In the 1960s, social psychologist Stanley Milgram conducted a series of experiments on obedience, the results of which were published in his book Obedience to Authority. The experiments consisted of a participant being ordered by an authority figure to administer seemingly deadly electroshocks to another person.
Milgram concluded that "the essence of obedience consists in the fact that a person comes to view himself as the instrument for carrying out another person's wishes, and he therefore no longer sees himself as responsible for his actions." Decades later, a string of crimes were happening across the country which parroted this experiment. In Netflix's docuseries Don't Pick Up the Phone, the story of the strip-search caller is harrowing and haunting. Where is suspect David Richard Stewart now and did he do it?
How was suspected "strip-search caller" David Richard Stewart arrested?
Per the Courier-Journal, in April 2004, a woman named Donna Summers was working her manager job at a McDonald's in Mount Washington, Ky., when she received an upsetting call from a man claiming to be "Officer Scott," a member of local law enforcement. He told Donna that her employee Louise Ogborn had stolen a purse.
The man calling himself Officer Scott said Summers could do one of two things: have Ogborn arrested and searched at the police station, or Summers could search the 18-year-old employee herself.
Summers chose the latter and asked Ogborn to come into her office.
For the next three hours, Ogborn would be subjected to various forms of abuse at the behest of the "cop" on the phone, via whomever the "cop" was speaking with.
Initially it was Summers who was told to have Ogborn strip. Armed only with an apron to cover her body, Ogborn was asked to do a multitude of humiliating acts while trapped in the office. No one came to her aide and no one alerted authorities. Soon, the caller asked Summers to bring her fiancé, Walter Wes Nix Jr., in to watch Ogborn while Summers left the office. When he arrived, the abuse grew worse as Ogborn was told to perform oral sex on Nix after he spanked her for a full 10 minutes. "I was scared for my life," Ogborn later recalled, per the outlet.
Soon, Summers figured out she was being duped and called the police. Buddy Stump, who was new to the Mount Washington police force, took the case. He quickly figured out the calls were being made via a prepaid calling card which originated in Panama City, Fla. He was not the only cop to call the Panama City Police Department with this situation. Another cop in Massachusetts traced the location where the calling cards were purchased: a Walmart. Through video surveillance and what the person was wearing, police arrested David Richard Stewart.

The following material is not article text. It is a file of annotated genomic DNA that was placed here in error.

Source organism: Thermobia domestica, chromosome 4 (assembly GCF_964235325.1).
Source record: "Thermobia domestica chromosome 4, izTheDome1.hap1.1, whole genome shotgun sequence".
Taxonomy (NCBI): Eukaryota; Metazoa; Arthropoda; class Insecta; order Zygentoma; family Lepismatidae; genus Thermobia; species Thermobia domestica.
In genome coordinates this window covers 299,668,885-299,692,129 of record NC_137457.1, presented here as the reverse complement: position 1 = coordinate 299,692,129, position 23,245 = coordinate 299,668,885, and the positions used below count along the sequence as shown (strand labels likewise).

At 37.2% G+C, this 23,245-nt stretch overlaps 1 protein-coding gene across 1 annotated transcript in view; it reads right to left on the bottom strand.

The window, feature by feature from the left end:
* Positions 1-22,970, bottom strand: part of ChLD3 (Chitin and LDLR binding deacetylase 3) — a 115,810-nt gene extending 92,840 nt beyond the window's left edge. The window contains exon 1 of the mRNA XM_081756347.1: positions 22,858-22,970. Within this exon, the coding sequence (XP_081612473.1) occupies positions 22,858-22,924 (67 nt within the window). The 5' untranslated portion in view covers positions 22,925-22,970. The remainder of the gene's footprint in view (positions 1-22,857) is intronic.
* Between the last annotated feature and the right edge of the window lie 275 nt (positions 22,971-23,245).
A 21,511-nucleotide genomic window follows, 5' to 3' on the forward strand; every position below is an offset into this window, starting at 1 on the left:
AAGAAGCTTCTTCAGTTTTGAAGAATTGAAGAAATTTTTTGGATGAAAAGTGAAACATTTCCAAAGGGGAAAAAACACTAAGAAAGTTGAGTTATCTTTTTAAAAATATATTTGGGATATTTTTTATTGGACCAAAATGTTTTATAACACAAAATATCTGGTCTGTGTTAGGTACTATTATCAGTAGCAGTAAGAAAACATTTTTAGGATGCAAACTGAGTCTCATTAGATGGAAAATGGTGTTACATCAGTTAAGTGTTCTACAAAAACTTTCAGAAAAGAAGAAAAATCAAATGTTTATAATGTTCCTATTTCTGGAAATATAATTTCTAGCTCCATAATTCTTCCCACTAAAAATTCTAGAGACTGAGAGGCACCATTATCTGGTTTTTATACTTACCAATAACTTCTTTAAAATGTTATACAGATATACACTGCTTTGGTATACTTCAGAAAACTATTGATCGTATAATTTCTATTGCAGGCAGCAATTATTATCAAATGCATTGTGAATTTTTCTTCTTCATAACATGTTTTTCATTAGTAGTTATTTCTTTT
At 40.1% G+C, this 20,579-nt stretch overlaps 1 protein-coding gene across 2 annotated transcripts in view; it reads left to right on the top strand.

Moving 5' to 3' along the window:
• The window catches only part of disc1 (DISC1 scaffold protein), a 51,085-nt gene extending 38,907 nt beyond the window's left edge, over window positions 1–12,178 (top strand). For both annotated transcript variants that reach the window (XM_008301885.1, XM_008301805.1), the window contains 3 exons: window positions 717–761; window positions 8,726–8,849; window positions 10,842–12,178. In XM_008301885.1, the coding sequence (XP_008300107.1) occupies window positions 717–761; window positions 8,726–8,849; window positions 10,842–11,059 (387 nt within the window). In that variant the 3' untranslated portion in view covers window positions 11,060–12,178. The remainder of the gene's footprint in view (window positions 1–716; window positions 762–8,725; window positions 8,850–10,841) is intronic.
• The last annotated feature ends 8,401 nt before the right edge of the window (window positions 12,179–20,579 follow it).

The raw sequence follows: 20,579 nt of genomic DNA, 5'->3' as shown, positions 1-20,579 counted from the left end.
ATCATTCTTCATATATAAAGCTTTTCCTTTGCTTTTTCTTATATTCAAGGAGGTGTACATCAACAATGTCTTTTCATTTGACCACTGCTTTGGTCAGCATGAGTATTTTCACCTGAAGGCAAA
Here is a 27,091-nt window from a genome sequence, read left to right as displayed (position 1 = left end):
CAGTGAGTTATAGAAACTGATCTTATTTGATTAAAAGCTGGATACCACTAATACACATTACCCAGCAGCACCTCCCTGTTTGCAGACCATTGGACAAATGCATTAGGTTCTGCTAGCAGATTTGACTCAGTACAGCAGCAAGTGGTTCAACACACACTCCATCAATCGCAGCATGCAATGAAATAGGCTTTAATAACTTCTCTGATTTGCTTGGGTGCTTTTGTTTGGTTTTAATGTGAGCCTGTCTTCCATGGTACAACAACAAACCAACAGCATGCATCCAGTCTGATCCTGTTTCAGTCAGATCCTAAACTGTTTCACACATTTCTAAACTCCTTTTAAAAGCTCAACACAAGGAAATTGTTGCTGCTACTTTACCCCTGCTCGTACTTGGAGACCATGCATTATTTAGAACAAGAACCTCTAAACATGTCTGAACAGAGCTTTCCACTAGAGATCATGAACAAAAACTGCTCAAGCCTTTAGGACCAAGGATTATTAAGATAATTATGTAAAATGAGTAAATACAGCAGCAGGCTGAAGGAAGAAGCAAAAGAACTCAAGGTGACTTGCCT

Did David Richard Stewart make those phone calls?
ABC News reported that in the fall of 2006, Stewart stood trial after he was "accused of masterminding the bizarre and elaborate hoax and faced a possible 15 years in prison on charges ranging from solicitation of sodomy, to impersonating a police officer." Jurors watched the nearly three-hour surveillance video which captured Ogborn's ordeal. Stewart's attorney Steve Romines claimed he was a fall guy and that police caught the wrong man.
However, detectives testified they "recovered a calling card from Stewart's home that they say had been used to call a Burger King in Idaho — the same restaurant at which a female manager received a call instructing her to strip-search a male employee." Romines argued this was circumstantial. Eventually the jury would hand down a not guilty verdict, citing no enough evidence to convict Stewart. Not much has been head from Stewart since his arrest. It should be noted the calls also stopped.
What happened to McDonald's manager Donna Summers?
Summers was suspended and later fired from her job at McDonald's, though not for the obvious reason. Evidently it's a no-no to let non-employees into the office. Once she viewed the surveillance tape, Summers ended her engagement to Nix. Two weeks after being let go, she was "indicted on a charge of unlawful imprisonment, a misdemeanor," per the Courier-Journal.
Ogborn suffered from severe PTSD as well as anxiety and panic attacks and would cycle through several kinds of antidepressants. Sadly that did nothing for her nightmares and insomnia. In August 2004 Ogborn filed a civil suit against McDonald's. She would receive "$5 million in punitive damages and $1.1 million in compensatory damages," via WAVE 3 News.
For more on this story, stream Don't Pick Up the Phone on Netflix.